Oh dear, I thought—and I guess I was foolish to think—that when Uncle Karl Giberson left both Eastern Nazarene University and BioLogos, he would stop publishing religious apologetics. He has not. The latest is at HuffPo, “Is free will a mystery?” Don’t worry, it’s not mainly about free will, though it does link to some of our discussions here; it’s about “realities” that are beyond the purview of science.
Responding to my earlier remark that nothing influences our actions beyond our genes and our environments, Karl says:
Many scientists share this view. They reject as unreal anything that can’t be caught in the scientific net. By these lights, nothing transcends science. Fish that cannot be caught in the scientific net do not exist. Free will, morality, and God cannot be caught in the scientific net so they must be fantasies conjured by naïve humans to meet psychological needs.
Such Spartan views of knowledge trouble me, despite my great appreciation for science. Human beings are finite creatures and it seems unreasonable to insist that no realities exist beyond those caught in our scientific nets. Or worse, to suppose that all realities must be such that their scientific descriptions are the only ones possible. Science constantly surprises us by pushing out its frontiers, and even rearranging what we thought was familiar.
You see where he’s going here. Because science hasn’t yet answered some questions (or can’t with certainty, because we lack either the tools or—as with the origin of life—weren’t there), there must be other “realities” beyond science. I wonder what “realities” he’s talking about? Could it be . . . . Jesus?
And who among scientists insists that “no realities exist beyond those caught in our scientific nets”? I am glad to admit that there are realities out there not caught in those nets. But how can we verify the existence of such “realities” except with science (defined broadly as the use reason and empirical observation)?
Giberson says, “I hasten to add that this is not an argument that a ‘religious way of knowing’ will accomplish what science cannot.” But given his history, and the fact that this piece appears in the HuffPo “Religion” section, I find it hard to believe that he’s not arguing on some level for faith. After all, what he dwells on in the last part of his piece—the beauty of physics equations, the “unreasonable effectiveness” of mathematics, and the very comprehensibility of the universe—are things that he’s previously implied constitute evidence for a (Christian) transcendent being.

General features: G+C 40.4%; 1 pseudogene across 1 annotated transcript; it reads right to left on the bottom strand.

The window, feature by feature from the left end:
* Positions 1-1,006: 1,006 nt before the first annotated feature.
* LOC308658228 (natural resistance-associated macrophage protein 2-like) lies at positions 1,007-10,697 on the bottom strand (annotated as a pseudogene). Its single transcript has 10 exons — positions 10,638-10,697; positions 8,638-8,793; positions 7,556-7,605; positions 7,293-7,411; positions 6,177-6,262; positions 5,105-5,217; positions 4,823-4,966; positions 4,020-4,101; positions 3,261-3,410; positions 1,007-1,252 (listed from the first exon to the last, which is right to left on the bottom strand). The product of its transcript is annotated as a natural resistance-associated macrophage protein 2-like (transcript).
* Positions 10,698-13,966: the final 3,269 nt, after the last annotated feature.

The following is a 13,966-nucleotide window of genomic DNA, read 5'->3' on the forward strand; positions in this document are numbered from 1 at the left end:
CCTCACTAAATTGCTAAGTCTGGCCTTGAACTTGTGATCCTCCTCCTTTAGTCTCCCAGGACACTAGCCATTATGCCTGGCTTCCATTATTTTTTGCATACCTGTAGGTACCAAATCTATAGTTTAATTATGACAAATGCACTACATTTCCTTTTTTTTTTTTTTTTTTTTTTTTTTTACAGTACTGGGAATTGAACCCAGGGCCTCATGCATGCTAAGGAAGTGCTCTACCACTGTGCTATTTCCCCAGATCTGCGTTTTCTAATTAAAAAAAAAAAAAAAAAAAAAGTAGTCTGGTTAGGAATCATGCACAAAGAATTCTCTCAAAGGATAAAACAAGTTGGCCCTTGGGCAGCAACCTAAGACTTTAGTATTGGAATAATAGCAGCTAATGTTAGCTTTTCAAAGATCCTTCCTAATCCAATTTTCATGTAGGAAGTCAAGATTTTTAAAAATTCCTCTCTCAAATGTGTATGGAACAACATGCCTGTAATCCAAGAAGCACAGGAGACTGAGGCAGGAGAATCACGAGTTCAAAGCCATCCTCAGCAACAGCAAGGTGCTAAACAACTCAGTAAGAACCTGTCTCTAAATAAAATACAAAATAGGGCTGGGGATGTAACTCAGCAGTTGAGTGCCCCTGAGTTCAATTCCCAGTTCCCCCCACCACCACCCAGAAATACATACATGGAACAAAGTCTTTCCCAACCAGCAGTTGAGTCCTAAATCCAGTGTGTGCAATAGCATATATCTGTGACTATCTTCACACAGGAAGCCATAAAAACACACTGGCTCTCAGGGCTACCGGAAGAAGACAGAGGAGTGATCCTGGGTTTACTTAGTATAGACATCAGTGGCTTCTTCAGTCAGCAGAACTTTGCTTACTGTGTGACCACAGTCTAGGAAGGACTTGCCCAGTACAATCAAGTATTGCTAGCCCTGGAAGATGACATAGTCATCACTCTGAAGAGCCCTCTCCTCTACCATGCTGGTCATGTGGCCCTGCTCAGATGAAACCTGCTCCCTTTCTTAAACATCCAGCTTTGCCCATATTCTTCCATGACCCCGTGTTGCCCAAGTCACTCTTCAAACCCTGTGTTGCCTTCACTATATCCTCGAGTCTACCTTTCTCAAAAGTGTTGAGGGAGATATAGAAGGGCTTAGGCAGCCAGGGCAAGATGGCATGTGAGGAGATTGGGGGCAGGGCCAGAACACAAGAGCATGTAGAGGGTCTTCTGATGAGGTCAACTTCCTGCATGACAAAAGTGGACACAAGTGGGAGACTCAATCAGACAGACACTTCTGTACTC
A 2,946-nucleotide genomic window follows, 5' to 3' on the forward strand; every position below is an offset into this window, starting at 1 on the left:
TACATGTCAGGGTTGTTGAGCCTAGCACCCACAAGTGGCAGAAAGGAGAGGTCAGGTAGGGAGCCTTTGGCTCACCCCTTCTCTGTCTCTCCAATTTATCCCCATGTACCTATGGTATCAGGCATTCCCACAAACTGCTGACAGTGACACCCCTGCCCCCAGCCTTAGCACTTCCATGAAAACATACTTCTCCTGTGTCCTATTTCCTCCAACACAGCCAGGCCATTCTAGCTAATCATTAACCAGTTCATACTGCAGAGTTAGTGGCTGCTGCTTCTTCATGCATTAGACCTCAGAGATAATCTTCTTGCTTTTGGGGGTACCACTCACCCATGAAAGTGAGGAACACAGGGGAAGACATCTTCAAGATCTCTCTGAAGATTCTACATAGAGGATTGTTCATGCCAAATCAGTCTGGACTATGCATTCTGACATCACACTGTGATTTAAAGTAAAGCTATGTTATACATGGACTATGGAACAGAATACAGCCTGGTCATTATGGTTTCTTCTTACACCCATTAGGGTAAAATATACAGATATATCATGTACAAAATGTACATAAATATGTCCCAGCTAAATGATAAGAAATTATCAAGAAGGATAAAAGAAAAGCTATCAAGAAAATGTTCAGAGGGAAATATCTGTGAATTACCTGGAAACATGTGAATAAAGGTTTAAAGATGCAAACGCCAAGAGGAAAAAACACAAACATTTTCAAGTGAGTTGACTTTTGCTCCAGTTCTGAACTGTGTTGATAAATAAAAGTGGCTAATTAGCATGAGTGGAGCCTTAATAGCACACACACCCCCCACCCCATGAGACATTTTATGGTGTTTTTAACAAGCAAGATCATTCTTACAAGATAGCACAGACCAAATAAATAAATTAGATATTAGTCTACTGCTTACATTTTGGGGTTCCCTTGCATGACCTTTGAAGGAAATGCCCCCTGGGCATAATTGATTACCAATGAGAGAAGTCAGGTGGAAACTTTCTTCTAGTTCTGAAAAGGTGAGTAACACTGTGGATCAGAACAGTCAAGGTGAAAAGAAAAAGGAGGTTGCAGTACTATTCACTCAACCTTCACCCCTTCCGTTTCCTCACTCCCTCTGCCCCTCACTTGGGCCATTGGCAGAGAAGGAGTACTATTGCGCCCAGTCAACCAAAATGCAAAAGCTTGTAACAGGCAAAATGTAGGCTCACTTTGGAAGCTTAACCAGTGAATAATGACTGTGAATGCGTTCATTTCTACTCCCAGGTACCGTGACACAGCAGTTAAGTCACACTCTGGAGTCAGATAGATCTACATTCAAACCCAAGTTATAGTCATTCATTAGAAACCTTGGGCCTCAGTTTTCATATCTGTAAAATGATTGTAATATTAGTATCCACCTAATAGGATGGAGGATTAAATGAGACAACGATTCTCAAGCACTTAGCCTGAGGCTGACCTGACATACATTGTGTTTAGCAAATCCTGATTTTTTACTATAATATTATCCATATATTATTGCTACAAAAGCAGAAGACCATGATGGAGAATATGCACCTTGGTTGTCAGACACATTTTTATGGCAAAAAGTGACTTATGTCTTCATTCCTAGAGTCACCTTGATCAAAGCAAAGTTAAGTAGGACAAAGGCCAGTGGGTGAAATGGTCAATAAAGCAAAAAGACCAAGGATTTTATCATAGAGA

And his comment on “free will” seems to me almost incomprehensible:
Is it possible that free will represents another type of boundary to our knowledge? Between the determinism understood so clearly on one end of the spectrum, and the quantum indeterminism on the other — neither of which can accommodate any meaningful concept of free will — lies a theoretical no-man’s land where those two incompatible aspects of our world overlap. I wonder if determinism and indeterminism represent two explanatory categories into which so much can be fit that we are too quick to assume that these categories are all-encompassing. And, since free will fits in neither category, there can be no such thing.
First of all, biological determinism and quantum interderminism are not incompatible, just as Newtonian physics and quantum mechanics are not incompatible. They are different ways of describing different levels of the world. Further, Giberson he neglects the fact that many people—I’m not one of them—see “free will” as something perfectly compatible with determinism. That idea, in fact, is the essence of “compatibilism.”
But underneath it all—I grant that I’m presuming here—is Giberson’s answer to what lies in the cranny between determinism and indeterminism: the God-given soul.
Yes, science doesn’t understand everything, and some things we will never understand. But we are slowly approaching an understanding of the material basis of behavior.
As for that other stuff, well, I like to quote Richard Feynman:
“I think it’s much more interesting to live not knowing than to have answers which might be wrong.”
Perhaps I’m being unfair to Karl here; perhaps he really is struggling to make sense of these issues, and his faith is slipping away. I hope so! But in the interim he’s still feeding HuffPo readers sly suggestions that there might be a Holy Ghost in their machines.